New Research Determines When, How, and Why Ancient Birds Lost Their Teeth


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If you’ve ever wondered why birds have managed to evolve and survive without one of the most essential body parts that most mammals and reptiles have — i.e., teeth — you aren’t the only one. And thanks to a group of dedicated researchers, there might finally be an answer to that question.

According to a recent study conducted by a team of biologists from the University of California, Riverside and Montclair State University in New Jersey, it appears that birds descended from a toothed reptile, and that different species of birds slowly developed genetic mutations that didn’t allow them to develop tooth enamel, thus causing too many dental problems to sustain a full set of teeth.

By looking at six different genes that affect tooth growth and maintenance in all species, researchers examined 48 different species of living birds and found that the birds all had mutations in the genes that affect the production of enamel (the hard outer covering of a tooth) and dentin (the hard calcified material underneath the enamel).

Scientists have known for a while that modern bird species descended from ancient bird-reptile hybrids (LiveSciencespecifically notes the 1861 discovery of the famous bird-reptile Archaeopteryx fossil), and they knew that these ancestors were most likely toothed carnivores. But it has never been clear if birds slowly evolved into toothless animals, or if the earliest bird ancestor lost its teeth before evolving into separate species of birds.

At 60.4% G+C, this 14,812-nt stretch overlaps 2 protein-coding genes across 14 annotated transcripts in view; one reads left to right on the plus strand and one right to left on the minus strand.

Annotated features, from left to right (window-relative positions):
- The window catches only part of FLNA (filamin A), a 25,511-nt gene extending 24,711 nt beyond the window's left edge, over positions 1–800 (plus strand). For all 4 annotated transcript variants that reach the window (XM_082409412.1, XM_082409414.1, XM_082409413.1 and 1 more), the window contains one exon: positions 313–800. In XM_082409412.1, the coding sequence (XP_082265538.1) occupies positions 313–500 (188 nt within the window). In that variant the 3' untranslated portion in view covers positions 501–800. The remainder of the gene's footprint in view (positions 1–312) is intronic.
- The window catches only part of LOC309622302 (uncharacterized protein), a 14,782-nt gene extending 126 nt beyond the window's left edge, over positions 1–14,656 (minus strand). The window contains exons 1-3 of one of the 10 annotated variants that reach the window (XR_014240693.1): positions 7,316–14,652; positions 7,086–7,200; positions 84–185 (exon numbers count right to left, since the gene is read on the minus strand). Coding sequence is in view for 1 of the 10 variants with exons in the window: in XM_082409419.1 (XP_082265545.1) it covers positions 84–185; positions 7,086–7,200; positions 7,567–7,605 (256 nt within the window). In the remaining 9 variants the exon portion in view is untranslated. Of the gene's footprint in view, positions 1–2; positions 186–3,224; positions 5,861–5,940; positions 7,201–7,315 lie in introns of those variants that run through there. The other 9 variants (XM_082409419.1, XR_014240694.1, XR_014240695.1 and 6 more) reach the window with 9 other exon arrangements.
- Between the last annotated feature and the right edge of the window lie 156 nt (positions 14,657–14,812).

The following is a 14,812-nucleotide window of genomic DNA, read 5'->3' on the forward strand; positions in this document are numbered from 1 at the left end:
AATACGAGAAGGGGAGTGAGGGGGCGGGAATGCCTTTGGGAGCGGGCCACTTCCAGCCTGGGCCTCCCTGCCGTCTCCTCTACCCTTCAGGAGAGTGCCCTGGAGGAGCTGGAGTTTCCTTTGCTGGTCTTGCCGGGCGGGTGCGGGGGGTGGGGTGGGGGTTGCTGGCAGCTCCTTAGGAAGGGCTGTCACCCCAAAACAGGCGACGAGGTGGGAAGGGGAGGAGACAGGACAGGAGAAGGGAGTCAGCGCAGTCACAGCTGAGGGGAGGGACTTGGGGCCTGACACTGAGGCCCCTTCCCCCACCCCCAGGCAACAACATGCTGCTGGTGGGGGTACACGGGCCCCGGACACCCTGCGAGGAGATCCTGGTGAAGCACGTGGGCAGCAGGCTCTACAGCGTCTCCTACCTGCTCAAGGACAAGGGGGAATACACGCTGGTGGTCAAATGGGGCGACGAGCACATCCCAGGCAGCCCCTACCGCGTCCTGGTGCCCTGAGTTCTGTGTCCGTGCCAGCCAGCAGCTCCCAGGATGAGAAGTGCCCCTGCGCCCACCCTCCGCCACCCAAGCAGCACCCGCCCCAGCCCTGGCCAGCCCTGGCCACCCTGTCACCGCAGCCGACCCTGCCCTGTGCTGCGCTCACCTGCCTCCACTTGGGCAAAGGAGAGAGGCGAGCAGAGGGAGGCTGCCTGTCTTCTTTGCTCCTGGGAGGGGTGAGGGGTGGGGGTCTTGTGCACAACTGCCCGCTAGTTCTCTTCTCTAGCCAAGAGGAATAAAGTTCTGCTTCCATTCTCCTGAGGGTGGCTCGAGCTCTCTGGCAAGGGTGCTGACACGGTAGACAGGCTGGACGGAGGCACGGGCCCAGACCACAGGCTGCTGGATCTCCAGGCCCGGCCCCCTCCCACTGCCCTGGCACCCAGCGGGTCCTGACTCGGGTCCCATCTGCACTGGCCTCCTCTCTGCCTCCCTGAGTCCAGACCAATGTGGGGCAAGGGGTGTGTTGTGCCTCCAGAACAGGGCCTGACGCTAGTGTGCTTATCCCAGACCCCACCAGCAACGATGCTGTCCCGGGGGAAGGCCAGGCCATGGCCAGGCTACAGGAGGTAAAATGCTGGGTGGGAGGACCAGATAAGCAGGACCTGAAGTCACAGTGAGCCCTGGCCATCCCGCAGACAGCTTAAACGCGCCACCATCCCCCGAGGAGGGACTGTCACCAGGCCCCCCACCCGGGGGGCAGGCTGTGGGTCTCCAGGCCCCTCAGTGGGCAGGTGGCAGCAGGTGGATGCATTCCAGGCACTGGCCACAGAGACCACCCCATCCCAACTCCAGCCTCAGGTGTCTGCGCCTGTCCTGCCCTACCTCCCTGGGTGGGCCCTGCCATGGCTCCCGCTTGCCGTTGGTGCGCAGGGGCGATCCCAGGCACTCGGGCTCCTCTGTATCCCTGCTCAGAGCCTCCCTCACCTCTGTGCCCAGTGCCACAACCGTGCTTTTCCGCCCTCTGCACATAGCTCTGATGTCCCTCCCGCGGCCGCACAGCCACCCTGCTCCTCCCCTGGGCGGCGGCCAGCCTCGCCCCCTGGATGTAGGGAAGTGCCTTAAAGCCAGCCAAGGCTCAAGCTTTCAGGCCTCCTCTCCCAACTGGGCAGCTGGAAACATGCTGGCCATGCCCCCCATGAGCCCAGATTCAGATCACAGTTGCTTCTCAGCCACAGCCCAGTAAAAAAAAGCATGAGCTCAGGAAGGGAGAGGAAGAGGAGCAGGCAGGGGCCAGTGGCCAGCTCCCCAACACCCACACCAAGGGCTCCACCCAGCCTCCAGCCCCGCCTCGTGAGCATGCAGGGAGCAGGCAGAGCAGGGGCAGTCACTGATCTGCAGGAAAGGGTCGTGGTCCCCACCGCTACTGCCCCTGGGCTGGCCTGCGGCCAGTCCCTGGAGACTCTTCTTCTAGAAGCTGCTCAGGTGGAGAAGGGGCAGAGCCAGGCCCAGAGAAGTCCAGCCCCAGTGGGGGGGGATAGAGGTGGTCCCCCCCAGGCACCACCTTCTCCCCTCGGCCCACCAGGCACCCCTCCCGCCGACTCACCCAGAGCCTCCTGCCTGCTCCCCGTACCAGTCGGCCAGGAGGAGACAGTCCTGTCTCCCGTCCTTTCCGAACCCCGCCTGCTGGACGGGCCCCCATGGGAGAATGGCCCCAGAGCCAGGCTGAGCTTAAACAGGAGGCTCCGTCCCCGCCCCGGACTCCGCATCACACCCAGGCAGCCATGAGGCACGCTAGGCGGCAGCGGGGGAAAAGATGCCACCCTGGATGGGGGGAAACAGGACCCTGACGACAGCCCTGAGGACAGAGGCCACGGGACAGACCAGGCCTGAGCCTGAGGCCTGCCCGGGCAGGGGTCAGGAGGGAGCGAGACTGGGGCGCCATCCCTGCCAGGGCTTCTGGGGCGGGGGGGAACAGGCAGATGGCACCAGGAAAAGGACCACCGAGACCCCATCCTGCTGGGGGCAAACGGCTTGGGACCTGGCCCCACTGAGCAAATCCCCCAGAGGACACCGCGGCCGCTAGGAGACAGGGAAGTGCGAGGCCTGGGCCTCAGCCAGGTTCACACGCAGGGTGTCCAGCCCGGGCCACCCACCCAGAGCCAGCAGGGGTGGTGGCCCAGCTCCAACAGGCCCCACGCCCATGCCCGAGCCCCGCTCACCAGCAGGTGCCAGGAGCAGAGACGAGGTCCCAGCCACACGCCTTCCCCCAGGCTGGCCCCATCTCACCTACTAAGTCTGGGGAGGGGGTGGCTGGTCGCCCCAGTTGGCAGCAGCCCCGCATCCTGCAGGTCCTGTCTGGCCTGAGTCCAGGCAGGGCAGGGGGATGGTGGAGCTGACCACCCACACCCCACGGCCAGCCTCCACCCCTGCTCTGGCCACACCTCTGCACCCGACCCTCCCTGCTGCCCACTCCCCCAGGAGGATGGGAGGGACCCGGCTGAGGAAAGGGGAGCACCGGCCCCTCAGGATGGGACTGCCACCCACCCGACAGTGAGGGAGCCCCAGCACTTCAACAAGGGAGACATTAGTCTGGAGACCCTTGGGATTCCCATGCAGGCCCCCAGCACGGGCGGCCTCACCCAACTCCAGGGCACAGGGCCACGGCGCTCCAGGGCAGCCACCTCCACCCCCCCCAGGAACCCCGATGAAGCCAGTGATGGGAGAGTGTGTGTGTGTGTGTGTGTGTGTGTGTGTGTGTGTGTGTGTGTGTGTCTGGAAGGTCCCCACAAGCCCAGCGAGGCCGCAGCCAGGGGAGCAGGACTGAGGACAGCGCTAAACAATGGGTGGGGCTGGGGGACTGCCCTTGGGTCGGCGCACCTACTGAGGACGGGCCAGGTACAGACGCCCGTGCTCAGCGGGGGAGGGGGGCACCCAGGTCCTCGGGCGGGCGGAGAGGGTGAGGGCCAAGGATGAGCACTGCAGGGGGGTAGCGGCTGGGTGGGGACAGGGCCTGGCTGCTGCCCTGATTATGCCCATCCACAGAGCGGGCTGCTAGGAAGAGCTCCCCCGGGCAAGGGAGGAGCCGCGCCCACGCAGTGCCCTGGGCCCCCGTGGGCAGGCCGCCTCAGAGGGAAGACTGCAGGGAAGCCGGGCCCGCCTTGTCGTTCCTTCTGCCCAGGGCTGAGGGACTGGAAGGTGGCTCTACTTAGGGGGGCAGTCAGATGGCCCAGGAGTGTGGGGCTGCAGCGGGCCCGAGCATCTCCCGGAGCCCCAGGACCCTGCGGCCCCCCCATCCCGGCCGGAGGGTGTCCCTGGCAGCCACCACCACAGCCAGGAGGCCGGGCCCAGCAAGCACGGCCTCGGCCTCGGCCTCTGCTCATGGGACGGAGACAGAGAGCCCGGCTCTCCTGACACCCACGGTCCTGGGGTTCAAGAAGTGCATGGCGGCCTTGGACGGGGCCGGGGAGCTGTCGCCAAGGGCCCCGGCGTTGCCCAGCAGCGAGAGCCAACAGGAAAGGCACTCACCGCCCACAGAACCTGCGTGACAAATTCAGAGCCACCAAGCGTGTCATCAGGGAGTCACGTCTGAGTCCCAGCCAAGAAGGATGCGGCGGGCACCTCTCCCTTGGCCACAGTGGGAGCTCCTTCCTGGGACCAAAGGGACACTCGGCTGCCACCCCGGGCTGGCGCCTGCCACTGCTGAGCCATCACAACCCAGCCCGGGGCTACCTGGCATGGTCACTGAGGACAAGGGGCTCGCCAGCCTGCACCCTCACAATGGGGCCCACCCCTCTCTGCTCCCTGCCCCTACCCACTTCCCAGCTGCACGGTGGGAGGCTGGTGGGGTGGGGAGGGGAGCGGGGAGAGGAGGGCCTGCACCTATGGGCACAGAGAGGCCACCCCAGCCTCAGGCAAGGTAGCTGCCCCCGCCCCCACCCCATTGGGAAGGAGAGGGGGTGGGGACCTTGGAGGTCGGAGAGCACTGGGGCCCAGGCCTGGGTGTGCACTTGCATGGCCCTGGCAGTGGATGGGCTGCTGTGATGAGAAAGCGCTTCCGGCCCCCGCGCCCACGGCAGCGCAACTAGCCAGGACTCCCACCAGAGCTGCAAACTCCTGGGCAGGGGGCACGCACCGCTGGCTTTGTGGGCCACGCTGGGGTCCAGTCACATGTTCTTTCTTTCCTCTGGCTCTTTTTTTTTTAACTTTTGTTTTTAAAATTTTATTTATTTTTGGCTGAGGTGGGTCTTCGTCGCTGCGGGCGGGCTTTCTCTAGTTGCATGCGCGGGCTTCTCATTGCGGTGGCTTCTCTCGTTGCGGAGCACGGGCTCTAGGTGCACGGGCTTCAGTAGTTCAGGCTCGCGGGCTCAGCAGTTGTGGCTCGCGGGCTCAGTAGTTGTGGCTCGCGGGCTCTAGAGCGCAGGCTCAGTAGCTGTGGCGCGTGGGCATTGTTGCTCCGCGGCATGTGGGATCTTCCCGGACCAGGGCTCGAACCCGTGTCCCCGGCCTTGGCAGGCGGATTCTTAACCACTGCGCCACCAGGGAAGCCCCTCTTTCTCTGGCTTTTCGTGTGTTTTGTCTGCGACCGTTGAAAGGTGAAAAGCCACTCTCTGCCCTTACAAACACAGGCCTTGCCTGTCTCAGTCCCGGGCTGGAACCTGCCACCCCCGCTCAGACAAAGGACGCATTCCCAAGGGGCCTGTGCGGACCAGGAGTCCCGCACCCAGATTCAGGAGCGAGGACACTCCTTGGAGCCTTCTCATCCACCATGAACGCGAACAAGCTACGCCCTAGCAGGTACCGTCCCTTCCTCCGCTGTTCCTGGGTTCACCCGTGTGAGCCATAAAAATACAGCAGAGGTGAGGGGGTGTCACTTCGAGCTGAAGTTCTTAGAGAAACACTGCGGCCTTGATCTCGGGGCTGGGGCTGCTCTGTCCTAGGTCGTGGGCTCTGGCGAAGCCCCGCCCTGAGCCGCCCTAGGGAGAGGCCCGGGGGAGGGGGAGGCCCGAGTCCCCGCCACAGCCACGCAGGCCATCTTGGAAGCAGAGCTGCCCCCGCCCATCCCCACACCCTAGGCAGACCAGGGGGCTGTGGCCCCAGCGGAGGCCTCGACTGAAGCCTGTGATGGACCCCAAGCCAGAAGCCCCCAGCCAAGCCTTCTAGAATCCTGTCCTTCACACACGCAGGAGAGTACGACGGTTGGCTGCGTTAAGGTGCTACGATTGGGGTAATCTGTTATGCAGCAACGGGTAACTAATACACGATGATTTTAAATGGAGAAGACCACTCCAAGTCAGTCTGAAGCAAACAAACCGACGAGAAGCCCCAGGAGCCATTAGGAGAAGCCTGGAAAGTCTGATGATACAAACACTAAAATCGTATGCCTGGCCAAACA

Although each modern species in the study shared the same genetic mutation, researchers noted that the closest reptilian relative of birds — alligators — have all genes without mutations. The scientists concluded, therefore, that the mutation must have occurred early enough to affect so many species, but late enough that it didn’t affect the bird-reptile ancestors that branched off into modern reptile species too.

Ultimately, the scientists concluded, the mutation probably occurred around 116 million years ago.

As Latin Post reporter Chaka Phillips notes, the study has revealed some important details about the evolution of birds, specifically pertaining to when and how they branched away from other reptiles. Nevertheless, scientists still don’t know why the loss of teeth wasn’t a bigger problem for birds.

When tooth loss occurs in other animals, the results are often catastrophic; when a human loses multiple teeth or experiences tooth decay, for example, the body’s entire health starts deteriorating — something that has influenced the rise of specialized dental practices for tooth reshaping, bonding, and even replacement dentures or implants.

Birds, on the other hand, managed to develop curved beaks and well-functioning digestive systems to make up for their tooth loss.

But perhaps the answer to that question is the responsibility of another research team; for now, anyone interested in the specifics of the study can find the group’s official report in the December 12 issue of Science.

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